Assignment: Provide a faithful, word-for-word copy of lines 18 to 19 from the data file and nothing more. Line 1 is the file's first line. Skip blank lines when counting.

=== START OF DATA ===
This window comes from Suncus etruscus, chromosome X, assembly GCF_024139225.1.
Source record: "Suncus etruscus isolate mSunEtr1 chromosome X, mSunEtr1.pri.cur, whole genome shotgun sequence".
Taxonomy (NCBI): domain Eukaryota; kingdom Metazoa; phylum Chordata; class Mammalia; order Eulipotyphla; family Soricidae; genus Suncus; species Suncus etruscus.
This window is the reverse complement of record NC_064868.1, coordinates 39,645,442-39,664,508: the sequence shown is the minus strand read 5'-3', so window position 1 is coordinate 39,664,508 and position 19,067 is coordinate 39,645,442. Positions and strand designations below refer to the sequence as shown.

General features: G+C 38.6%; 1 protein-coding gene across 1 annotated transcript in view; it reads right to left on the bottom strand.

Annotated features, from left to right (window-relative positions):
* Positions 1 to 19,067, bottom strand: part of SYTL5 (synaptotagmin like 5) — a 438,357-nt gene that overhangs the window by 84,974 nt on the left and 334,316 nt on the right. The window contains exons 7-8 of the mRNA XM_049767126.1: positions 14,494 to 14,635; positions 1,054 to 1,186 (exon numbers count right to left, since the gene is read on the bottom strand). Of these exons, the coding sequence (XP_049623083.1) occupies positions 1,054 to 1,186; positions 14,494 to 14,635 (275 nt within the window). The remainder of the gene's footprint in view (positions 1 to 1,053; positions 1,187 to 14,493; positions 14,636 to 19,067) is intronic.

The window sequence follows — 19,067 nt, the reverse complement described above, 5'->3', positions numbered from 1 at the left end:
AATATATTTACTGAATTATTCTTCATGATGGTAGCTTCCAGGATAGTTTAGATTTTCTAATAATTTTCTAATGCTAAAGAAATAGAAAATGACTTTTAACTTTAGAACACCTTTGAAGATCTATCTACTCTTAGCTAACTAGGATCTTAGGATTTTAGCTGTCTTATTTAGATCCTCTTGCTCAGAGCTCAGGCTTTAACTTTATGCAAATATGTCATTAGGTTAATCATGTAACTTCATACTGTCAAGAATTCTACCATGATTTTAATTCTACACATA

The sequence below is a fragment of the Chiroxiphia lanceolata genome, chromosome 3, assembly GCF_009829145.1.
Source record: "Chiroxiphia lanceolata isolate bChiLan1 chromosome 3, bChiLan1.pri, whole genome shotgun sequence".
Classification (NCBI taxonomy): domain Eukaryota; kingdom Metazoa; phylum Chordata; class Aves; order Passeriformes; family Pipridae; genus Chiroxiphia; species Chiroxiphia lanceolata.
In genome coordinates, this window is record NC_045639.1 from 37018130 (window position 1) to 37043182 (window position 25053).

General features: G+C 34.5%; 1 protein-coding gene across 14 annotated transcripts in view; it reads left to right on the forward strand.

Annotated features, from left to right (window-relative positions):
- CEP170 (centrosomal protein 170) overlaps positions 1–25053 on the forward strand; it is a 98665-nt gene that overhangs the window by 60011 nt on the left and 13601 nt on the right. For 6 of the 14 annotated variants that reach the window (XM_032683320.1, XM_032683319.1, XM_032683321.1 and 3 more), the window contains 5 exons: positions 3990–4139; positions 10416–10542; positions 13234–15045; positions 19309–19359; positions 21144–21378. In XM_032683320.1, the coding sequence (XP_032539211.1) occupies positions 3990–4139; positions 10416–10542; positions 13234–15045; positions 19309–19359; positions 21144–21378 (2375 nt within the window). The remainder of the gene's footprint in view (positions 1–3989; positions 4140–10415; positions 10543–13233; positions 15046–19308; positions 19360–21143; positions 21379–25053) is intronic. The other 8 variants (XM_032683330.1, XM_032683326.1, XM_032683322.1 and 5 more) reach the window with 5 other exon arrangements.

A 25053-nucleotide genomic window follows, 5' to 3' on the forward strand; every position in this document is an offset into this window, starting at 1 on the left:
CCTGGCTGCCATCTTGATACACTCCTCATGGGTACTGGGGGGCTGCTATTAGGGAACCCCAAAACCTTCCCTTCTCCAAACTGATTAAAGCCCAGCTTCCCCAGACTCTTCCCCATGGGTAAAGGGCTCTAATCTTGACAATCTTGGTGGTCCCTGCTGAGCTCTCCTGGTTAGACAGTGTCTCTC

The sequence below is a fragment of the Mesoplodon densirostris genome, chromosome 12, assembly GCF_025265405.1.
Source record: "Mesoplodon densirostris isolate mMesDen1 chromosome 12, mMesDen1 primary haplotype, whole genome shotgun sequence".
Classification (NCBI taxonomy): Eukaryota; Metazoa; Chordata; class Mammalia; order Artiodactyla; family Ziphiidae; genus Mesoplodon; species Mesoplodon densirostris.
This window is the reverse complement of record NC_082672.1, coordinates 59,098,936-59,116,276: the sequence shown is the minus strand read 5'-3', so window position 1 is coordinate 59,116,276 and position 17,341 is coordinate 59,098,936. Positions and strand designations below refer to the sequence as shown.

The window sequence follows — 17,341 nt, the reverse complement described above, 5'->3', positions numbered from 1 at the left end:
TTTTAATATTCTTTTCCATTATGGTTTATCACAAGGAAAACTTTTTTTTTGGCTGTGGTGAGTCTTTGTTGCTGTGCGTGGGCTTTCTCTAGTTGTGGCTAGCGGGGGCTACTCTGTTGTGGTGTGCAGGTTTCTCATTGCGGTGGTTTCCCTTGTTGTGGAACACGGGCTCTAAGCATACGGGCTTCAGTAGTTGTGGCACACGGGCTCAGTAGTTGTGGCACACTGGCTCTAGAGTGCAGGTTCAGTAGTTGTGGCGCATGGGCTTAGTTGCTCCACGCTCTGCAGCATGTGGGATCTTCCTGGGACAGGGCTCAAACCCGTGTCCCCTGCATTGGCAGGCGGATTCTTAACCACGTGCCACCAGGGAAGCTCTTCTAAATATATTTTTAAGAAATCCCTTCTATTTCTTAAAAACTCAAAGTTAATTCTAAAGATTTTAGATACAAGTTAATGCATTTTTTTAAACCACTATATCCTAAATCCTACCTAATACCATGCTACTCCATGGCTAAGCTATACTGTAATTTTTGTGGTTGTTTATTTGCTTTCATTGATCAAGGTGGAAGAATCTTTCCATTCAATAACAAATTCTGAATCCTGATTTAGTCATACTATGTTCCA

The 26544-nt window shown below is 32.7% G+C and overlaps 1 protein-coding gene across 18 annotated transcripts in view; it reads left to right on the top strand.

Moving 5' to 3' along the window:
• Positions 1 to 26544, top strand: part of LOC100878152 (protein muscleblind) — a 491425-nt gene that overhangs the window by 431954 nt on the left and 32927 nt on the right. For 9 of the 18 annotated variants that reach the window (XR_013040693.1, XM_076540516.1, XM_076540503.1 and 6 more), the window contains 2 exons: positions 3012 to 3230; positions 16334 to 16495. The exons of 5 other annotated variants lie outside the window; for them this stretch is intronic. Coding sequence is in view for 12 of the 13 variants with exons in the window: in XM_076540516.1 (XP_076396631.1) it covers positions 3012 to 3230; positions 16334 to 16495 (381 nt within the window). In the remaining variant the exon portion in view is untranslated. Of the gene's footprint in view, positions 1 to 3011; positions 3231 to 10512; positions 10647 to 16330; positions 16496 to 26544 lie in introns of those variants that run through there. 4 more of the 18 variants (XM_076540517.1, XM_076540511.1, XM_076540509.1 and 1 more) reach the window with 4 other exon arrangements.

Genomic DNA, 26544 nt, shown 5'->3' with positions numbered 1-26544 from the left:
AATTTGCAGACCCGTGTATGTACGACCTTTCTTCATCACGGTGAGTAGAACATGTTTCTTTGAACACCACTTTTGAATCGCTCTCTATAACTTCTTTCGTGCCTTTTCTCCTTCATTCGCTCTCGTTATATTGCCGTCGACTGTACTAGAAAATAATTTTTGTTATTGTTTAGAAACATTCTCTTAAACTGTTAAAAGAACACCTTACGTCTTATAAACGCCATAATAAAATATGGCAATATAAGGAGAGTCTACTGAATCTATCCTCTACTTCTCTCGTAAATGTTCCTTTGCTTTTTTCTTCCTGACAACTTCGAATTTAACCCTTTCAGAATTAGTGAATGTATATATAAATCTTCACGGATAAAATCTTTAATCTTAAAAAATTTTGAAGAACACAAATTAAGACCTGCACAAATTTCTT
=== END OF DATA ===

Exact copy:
CCTGGCTGCCATCTTGATACACTCCTCATGGGTACTGGGGGGCTGCTATTAGGGAACCCCAAAACCTTCCCTTCTCCAAACTGATTAAAGCCCAGCTTCCCCAGACTCTTCCCCATGGGTAAAGGGCTCTAATCTTGACAATCTTGGTGGTCCCTGCTGAGCTCTCCTGGTTAGACAGTGTCTCTC

The sequence below is a fragment of the Mesoplodon densirostris genome, chromosome 12, assembly GCF_025265405.1.